Tips and techniques for leading instructional courses via the Internet

Nurse Leader Insider, November 30, 2007

Want to receive articles like this one in your inbox? Subscribe to Nurse Leader Insider!

It used to be that teaching a class meant standing in front of your students, lecturing from your handwritten notes while scribbling on a blackboard. Although that is still the preferred method of many educators, the benefits of teaching a course online are catching on. The Journal of Continuing Education in Nursing states that "advances in information technology literacy and the abundance of personal computers has placed E-learning in increased demand."

"Online learning provides a high level of education on many topics," says Pamela Jeffries, DNS, RN, FAAN, associate professor at the Indiana University School of Nursing in Indianapolis, who began teaching online courses about six years ago. "We can provide what the students need. I love the versatility and accessibility."

Jeffries' colleague and mentor, Diane M. Billings, EdD, RN, FAAN, agrees. Also a professor at the Indiana University School of Nursing, she has seen firsthand how online tools can promote learning.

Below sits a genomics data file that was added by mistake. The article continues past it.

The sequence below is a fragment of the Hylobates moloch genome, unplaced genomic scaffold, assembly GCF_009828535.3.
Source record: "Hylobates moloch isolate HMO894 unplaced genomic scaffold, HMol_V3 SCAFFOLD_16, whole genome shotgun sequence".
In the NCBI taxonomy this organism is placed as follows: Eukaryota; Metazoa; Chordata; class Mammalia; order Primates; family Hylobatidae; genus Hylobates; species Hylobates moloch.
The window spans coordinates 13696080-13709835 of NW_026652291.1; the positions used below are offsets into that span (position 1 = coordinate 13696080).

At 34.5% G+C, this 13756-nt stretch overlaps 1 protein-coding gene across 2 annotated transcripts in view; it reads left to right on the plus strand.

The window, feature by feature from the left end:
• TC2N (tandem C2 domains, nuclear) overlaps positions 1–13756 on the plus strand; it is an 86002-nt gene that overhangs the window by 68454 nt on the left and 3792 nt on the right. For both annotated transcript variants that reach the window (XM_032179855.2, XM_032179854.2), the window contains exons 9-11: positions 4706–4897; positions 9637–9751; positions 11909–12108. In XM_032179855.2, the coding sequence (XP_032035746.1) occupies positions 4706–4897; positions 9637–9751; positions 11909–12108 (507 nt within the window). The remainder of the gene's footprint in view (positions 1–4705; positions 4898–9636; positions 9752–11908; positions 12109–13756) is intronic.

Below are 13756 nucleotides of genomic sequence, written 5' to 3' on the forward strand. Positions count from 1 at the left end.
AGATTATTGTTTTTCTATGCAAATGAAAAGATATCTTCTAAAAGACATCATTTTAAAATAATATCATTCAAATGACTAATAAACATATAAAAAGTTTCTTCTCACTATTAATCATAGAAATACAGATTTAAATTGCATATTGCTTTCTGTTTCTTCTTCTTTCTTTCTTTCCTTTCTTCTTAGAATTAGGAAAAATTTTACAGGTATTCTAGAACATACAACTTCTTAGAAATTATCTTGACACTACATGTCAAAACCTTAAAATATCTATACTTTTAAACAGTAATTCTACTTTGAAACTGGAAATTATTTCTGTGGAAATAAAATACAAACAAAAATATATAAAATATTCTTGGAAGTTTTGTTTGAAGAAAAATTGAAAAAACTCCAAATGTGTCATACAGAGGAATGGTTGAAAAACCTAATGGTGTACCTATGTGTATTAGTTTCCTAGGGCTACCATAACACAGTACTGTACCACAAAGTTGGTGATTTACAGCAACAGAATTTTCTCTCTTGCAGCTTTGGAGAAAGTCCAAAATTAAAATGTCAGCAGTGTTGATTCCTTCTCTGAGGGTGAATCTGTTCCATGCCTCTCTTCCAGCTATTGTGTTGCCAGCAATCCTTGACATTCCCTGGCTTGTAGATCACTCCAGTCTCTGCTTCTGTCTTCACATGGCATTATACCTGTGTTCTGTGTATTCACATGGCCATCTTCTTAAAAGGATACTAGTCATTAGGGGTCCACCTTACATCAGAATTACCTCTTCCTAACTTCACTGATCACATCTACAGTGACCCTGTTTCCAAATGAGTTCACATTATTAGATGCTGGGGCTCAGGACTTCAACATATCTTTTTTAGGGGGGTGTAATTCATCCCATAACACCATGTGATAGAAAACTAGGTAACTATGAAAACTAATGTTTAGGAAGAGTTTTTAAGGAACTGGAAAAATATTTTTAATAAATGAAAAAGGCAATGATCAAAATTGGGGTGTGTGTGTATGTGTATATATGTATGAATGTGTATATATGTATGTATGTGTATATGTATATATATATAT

Using the Web: What are my choices?

There are different models that can be used for online learning, says Jeffries. One model is a full Web-based course, in which the instructor never has face-to-face contact with his or her students.
Another model is a partial, or Web-enhanced, course, in which there is still face-to-face interaction in the classroom, but students are referred to the Web for assignments.

When developing an online course, instructors can also decide whether to use a synchronous or asynchronous style, says Jeffries. A synchronous course requires the students to be online for instruction at a set time (e.g., Wednesdays from 6 p.m.-9 p.m.). A course that is asynchronous leaves its course materials on the Web at all times for the students to complete at their convenience.

Billings says she believes in having an asynchronous course, because it is more adaptable to students' schedules. "People can do it on their own time, so if someone has to go take care of some family problems, he or she is able to kick back into the course," she says. "The flexibility wouldn't have been there otherwise."

Editor's Note: This excerpt was adapted from the article, "Can you really teach courses online?" featured in the Evidence-based practice resource center on HCPro's new online resource center,!

Want to receive articles like this one in your inbox? Subscribe to Nurse Leader Insider!

Most Popular